‘He’s a Hero’: ‘Yu-Gi-Oh!’ Creator Drowns Trying to Save Mother and Daughter

Kazuki Takahashi, the creator of “Yu-Gi-Oh!,” a manga that became a worldwide phenomenon, reportedly gave his life earlier this year while trying to save a mother and daughter trapped in a rip tide.

Initial reports said that Takahashi had died in a snorkeling accident, but a report from a military publication recently gave some more heartbreaking details that reveal that Takahashi didn’t just die; he apparently died a hero.

On July 4, the 60-year-old author and illustrator was at the Mermaid’s Grotto in Onna, Japan.

At some point, the mood at the popular diving spot changed, as a Japanese woman started yelling for help, according to the American military newspaper Stars and Stripes.

The woman, her 11-year-old daughter and a U.S. soldier were trapped in the waves about 100 yards from the beach, a strong current pulling them out while 6-foot-tall waves crashed down on them.

U.S. Army officer and scuba instructor Maj. Robert Bourgeau, from Montana, was also on the beach that day with two students. He hadn’t even donned his equipment yet when he spotted the trio trapped in the waves and took off toward them, still wearing his sneakers.

One of his students followed him, and the other stayed on the sand and called for help.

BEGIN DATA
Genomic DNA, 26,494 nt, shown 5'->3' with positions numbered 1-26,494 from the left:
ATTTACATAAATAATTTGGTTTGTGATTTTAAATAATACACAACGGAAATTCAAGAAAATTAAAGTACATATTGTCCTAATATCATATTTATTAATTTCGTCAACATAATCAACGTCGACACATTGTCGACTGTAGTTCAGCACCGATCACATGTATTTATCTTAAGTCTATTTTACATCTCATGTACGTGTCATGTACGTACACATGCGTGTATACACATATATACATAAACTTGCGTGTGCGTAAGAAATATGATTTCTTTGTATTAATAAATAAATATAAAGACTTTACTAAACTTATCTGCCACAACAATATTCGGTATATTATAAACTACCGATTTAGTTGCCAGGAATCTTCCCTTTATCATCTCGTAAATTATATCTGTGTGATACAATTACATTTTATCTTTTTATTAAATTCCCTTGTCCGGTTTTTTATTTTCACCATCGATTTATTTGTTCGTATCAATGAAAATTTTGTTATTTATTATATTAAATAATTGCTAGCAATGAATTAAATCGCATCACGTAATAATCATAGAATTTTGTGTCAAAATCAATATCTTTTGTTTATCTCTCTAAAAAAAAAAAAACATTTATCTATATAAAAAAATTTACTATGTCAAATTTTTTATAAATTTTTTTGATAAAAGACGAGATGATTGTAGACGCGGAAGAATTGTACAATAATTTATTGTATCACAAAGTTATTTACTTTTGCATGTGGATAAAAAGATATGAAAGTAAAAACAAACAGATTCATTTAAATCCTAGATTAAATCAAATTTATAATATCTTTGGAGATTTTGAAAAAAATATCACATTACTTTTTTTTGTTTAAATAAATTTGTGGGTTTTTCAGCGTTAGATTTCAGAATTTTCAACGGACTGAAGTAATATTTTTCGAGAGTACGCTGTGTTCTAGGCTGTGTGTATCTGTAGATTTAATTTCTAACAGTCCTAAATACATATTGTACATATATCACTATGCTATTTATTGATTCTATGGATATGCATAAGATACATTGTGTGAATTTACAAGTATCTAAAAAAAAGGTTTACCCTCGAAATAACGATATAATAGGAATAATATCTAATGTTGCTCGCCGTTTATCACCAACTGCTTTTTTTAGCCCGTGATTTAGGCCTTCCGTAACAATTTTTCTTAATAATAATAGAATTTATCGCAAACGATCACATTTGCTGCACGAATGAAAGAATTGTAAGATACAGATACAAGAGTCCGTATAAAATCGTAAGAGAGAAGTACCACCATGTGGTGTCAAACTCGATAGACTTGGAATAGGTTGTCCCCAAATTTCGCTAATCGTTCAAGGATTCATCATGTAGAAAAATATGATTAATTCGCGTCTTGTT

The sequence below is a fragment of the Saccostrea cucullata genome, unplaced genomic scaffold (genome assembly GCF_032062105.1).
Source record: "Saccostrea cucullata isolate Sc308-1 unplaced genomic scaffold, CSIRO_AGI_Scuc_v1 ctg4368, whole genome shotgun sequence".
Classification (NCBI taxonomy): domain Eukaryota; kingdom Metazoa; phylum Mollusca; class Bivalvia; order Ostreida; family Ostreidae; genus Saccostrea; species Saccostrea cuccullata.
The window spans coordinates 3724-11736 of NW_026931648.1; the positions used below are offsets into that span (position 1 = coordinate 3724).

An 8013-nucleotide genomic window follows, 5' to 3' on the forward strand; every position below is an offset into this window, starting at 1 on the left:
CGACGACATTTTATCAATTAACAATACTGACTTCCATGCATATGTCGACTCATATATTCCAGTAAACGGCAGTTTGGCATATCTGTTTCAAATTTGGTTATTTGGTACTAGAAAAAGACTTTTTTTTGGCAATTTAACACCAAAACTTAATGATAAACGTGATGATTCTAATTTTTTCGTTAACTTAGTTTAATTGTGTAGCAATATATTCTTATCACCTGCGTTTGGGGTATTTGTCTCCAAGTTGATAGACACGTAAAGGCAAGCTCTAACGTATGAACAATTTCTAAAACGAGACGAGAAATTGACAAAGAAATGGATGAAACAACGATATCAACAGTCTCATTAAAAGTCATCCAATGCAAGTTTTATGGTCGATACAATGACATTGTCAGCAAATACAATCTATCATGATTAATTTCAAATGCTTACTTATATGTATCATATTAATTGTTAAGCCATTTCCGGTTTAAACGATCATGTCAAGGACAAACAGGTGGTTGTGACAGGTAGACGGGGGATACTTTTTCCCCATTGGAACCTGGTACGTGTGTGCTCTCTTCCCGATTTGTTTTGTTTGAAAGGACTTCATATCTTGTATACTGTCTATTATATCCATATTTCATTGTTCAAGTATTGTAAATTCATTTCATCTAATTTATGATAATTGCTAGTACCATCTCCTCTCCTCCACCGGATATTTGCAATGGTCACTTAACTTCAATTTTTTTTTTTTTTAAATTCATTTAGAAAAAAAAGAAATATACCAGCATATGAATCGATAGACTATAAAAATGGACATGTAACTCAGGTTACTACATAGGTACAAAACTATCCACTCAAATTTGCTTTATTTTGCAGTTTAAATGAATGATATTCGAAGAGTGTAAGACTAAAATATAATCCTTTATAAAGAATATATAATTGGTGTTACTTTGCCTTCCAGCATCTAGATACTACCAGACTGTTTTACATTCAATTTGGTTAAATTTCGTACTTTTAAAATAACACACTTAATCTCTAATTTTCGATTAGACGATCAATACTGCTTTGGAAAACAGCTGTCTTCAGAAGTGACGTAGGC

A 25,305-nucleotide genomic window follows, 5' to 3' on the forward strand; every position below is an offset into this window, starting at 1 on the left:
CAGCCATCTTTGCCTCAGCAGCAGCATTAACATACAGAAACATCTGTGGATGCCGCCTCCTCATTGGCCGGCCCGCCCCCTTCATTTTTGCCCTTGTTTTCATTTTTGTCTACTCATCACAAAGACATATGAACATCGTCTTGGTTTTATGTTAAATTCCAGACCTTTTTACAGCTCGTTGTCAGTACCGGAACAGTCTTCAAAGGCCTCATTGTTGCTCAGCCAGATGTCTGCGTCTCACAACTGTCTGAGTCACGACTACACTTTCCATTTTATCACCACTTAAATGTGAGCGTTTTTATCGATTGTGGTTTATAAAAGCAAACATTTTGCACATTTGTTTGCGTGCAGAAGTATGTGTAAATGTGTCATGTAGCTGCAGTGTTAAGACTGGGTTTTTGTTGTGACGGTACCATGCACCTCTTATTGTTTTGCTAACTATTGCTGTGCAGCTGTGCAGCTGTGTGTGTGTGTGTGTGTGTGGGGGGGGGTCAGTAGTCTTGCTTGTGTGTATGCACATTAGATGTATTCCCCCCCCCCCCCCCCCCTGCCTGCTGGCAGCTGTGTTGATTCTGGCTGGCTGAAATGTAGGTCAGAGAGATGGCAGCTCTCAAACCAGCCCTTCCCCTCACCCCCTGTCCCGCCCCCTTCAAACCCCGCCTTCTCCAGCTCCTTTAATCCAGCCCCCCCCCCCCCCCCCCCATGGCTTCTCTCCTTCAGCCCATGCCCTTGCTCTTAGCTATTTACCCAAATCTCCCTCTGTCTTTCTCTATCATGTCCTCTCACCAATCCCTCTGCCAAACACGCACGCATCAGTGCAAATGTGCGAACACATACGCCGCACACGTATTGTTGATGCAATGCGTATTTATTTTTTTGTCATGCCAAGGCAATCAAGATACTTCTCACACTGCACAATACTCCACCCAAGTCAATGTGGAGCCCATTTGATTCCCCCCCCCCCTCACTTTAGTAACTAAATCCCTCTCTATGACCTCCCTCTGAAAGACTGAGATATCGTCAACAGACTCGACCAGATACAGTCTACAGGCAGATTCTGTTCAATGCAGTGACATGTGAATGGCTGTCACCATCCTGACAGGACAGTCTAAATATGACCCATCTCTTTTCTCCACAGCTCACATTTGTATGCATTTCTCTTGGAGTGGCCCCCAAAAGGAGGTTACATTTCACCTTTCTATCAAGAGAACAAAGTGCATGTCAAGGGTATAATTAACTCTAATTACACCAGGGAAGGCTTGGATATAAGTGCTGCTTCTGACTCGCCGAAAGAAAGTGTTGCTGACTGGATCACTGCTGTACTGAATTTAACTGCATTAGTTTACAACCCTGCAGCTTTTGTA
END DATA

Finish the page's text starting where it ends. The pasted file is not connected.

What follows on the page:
The 49-year-old officer managed to reach the woman and her daughter, and with much effort was able to drag them to safety.

Takahashi reportedly entered the water to help them, witnesses later reported, but he disappeared from sight.

“The conditions were really, really rough,” he said.

“I grabbed mom and I grabbed [the girl] and I just kicked for all life.”

Tired out from the rescue, Bourgeau went out again to assist the soldier, but after attempting to help him, he realized that he was in very real danger himself, tired out from the whirlpool effect of the rough water.

“That was one the hardest things I have ever had to do, I let [the man] go so I could save myself,” Bourgeau explained.

“I didn’t think I was going to make it.”

His students encouraged him as he struck out for shore.

Bourgeau eventually made it to shore and was able to help guide the soldier in, too.

As a result of his lifesaving efforts, he was nominated for the Soldier’s Medal, which recognizes heroic acts outside of enemy conflict.

A Japanese Coast Guard told Stars and Stripes that two days after the ordeal, Takahashi’s body was found about 1,000 feet off the shore of Awa, in Nago City.

An official with the Naha Coast Guard Nago station said the body showed signs of trauma consistent with an attack by a marine animal of some sort, potentially a shark, according to Fox News.

After finding out about the man who had perished in the waves trying to help save the three people he’d barely been able to save himself, Bourgeau had nothing but praise for Takahashi.

“He’s a hero,” Bourgeau said. “He died trying to save someone else.”

This article appeared originally on The Western Journal.